About Pure Ocarinas

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My name is Robert Hickman. I discovered the ocarina in roughly 2008 and immediately found a liking for there ethereal tone. My interest in the ocarina is that of a musician. The transverse ocarina is a highly capable musical instrument and fully chromatic over it's sounding range.

I started making ocarinas in 2011 and my current design has evolved with my skill as a musician. Being both a player and a maker allows me to understand exactly what is needed to make a great ocarina. As my musical ability developed I noticed areas in which the instrument was limiting me, and modified it to work around them. This process continues to the present day, and as such Pure Ocarinas are a continually evolving product.

To me ‘Pure’ signifies a number of things. In a literal sense the ocarina has a very pure/ethereal tone. It is also ‘pure’ in its simplicity, a hollow lump of ceramic with holes. However in capable hands, this simple thing is able to produce beautiful music.

The following is an outline of my instruments:


The 3 point ocarina hold

The 3 point grip, please note that I have curled my fingers to clearly show the 3 contact points, this should not be done in practice.

Ergonomic design is an area which is frequently lacking in ocarinas. The typical 'rounded' shapes provide no good grip points and it is easy for finger to slip off as a result. Pure ocarinas places ergonomics as a very high priority.

The ocarina poses particular ergonomic challenges as playing higher notes leaves fewer fingers to stabilize the instrument. In particular the highest note since all the holes must be uncovered. To address this Pure Ocarinas are designed to be played using the 3 point grip - figure right. This is a very stable hold, yet still makes it easy to leap from the lowest to highest note. For more information on this technique please see (How to hold an ocarina)

All pure ocarinas include a functional capello. The capello is the ramp on the left hand side of the chamber and is a secure resting place for the left index finger. Equally the slight curve in the tail prevents the pinky sliding off the end. They are balanced to place the center of gravity over the right thumb, giving just enough upwards force on the pinky to feel secure, without being tiring. The reduced weight and careful balancing makes it easier to play the ocarina agilely, as less effort is needed to hold the instrument.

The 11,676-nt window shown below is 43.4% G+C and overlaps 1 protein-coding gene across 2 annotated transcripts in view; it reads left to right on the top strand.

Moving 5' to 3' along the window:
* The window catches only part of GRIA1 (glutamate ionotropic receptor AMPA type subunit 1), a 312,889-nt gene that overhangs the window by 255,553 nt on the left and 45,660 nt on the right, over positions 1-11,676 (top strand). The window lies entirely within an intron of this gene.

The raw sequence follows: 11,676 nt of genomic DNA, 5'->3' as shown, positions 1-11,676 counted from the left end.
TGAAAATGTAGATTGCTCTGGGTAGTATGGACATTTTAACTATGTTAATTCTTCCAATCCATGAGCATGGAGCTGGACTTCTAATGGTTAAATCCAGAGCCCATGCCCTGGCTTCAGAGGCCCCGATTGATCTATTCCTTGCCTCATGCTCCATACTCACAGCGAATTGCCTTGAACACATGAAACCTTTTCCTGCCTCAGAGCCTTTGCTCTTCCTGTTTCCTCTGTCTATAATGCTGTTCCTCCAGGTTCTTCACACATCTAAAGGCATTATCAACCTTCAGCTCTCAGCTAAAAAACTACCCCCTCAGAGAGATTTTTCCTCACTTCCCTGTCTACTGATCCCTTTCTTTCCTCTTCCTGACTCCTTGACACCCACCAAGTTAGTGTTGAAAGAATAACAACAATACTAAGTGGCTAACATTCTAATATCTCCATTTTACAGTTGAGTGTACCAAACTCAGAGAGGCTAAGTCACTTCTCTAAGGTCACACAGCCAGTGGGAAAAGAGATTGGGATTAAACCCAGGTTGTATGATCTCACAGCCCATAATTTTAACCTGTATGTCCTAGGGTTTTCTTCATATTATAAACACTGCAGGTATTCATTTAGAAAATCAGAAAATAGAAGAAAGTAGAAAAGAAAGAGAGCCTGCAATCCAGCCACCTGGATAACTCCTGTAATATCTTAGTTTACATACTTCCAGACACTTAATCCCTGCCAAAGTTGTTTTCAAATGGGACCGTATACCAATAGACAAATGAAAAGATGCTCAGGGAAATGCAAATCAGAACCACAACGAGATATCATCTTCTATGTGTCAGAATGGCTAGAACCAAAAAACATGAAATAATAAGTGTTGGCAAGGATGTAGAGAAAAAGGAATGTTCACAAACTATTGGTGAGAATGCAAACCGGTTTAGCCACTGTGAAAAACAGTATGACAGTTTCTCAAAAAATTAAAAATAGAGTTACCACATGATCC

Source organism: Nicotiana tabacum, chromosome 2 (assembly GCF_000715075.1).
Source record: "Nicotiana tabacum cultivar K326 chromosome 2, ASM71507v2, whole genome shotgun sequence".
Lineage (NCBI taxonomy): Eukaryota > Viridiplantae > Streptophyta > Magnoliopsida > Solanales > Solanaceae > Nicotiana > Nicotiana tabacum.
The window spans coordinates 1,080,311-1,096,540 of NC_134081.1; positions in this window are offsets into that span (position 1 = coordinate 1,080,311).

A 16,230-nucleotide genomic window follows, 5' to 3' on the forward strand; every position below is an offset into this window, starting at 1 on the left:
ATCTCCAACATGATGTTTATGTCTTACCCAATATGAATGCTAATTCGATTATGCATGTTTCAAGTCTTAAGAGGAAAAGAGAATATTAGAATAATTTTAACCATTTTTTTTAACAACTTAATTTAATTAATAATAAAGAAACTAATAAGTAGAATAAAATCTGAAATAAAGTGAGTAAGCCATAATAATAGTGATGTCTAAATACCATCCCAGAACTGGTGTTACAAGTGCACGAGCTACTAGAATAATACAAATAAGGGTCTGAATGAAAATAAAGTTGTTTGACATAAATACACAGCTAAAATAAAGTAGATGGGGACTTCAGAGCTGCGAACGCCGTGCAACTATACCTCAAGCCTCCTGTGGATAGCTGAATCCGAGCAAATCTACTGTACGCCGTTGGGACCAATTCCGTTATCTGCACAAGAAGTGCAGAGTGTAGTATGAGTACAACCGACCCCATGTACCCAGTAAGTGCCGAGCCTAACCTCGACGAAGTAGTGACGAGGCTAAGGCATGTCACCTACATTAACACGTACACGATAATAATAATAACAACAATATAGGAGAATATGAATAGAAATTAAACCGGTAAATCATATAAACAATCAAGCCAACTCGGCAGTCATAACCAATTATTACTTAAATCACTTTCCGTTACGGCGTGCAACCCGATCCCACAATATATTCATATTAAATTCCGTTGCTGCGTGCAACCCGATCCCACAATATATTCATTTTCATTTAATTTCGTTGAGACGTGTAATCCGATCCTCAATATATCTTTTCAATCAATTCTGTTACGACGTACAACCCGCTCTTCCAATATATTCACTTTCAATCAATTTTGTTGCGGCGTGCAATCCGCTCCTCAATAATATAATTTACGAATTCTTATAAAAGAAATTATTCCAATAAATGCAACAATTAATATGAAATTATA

Pure Ocarinas are tuned with an even breath curve across the entire playing range. The subhole is tuned in line with the rest of the curve, without the abrupt breath cut found in many Asian 12 hole ocarinas. As ocarina's are inherently unstable in pitch, this regularity makes it easier to hit notes on pitch when playing at speed.

As ceramic is a variable material, the holes of each ocarina are adjusted individually to create an even breath curve.

Glaze free finger holes

Ocarina glaze free finger holes

As the ocarinas tuning depends on the relative sizes of the finger holes, should any glaze stray into a hole it will reduce the hole's size and negatively effect the tuning. Due to this, I painstakingly wipe all the glaze out of the finger holes and do not spray apply glazes.

10 holes and multichambers - no acute bend needed

The physical principles that make the ocarina function are fragile. As more holes are opened the player must provide more air until a point is reached where tone production stops altogether. 12 hole ocarinas function right on this limit, forcing design compromise resulting in quiet, muddy low notes or weak top notes. Combined with an irregular breath curve.

Having an very unbalanced timbre between the high and low notes is highly undesirable. While it isn't that apparent in stepwise music, it is in music with leaps. One of the notes sounds out of place.

Sticking to 10 holes works within the instrument's physical limitations, allowing all notes to sound clearly. This also means the ocarina can be tuned with an easy to manage breath curve and no arbitrary breath cuts. Pure ocarinas do not require the acute bend.

You can choose an ocarina which matches the range required by a piece of music. Multichambers are also able to side-step this issue as the individual chambers produce a smaller portion of the total range.